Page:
Solved Replaced CPU Cooler and re-mounted smaller heatsink; now fans LOUD and display is blank!!

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IrocD

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I have a HP Compaq Elite 8300 USDT pc- the reeeealy small one. I have it running 24/7 as a media server, and I wanted to upgrade the cooling a little bit. Since the form factor is so small, and a replacement/larger case is out of the question (as well as liquid cooling for now), I purchased the Noctua Low-Profile NH-L9I heatsink and fan.

While I was inside the PC, I thought it would be a good idea to remove the smaller heatsink with the Z-clip and replace its thermal paste. I didn't realize this was not a regular paste setup, but it's actually glued on. I believe this heatsink is for the chipset/northbridge (correct me if I'm wrong?) but I did the best I could and applied paste and clipped it back on. It moved a little, but seemed like it would be okay.

Moving on to the cooler, the 8300 USDT has a passive cooler mounted to the processor and a small PWM fan in front and back of the case for cooling. I had to modify the case slightly to accomodate the new setup, which included hammering down the pieces of the back/bottom of the case that the OEM cooler mounted to, effectively removing my ability to go back to stock without figuring out how to re-mount the old cooler.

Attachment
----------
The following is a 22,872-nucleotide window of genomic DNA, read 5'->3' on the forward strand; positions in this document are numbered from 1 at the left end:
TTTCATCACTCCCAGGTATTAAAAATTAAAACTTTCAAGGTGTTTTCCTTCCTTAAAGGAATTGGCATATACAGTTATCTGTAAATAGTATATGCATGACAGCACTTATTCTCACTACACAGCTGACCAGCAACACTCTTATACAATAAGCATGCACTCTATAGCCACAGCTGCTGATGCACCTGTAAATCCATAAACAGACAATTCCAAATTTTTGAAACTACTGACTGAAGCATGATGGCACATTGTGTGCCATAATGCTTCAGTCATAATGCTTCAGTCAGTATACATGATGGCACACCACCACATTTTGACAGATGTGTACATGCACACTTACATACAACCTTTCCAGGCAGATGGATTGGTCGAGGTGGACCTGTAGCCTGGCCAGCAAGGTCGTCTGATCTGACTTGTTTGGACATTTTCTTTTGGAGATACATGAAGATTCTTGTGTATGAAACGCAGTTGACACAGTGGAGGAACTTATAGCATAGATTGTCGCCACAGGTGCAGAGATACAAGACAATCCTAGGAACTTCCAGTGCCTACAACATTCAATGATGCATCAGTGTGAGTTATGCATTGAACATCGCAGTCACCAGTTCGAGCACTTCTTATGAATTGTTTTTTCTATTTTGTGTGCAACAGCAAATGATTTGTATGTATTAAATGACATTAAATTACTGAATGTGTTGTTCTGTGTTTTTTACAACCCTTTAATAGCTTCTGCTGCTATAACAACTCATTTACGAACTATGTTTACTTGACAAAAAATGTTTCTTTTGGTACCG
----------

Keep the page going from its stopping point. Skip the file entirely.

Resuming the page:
Anyway I get the cooler mounted, and use a PWM fan cable splitter to wire in the new fan with the front fan. I get everything all zip-tied up and perfect, and plug the beast back in. Immediately I notice that my monitor isn't doing anything (LCD tv connected by a DisplayPort-to-HDMI converter dongle) and then all three fans start spinning so loud it sounded like a jet engine taking off! This PC is quiet as heck, so this caught my attention real fast! I immediately shut it down. I remove the new fan and splitter, and just keep the two original fans connected to see what happens. Turn it back on, and the same sequence of events happens- nothing on the screen, and just eventually the fans go crazy.

I wonder if maybe the CPU cooler is not making good contact with the processor? So I take it allll apart, remove the cooler and look at both sides- the TIM is perfectly spread, and I could tell it had made great contact. So it isn't that, and the PC barely had time to heat up! So then I wonder if I effed-up with putting the TIM under that small heatsink; so I take that off, clean the TIM off it and the exposed die underneath, and place it back on. I also pressed the BIOS reset button just in case, and tried it again. SAME THING!!

Tonite after work, I plan to hook up a monitor to the VGA port and see if anything can be seen on the monitor that way. But does anyone else have any suggestions? I really rely on this PC and don't have a lot of money to keep buying stuff to try and see if it fixes the problem. I've googled and I can't even be sure that the small heatsink is really on a chipset or northbridge, and HP's technical illustration identifies everything else BUT that; could it really be for the integrated graphics instead, and that's why I can't see anything on the monitor? Any help is appreciated greatly. Thanks in advance!!!

edit: added this link to the illustration PDF
 
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IrocD

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May 20, 2017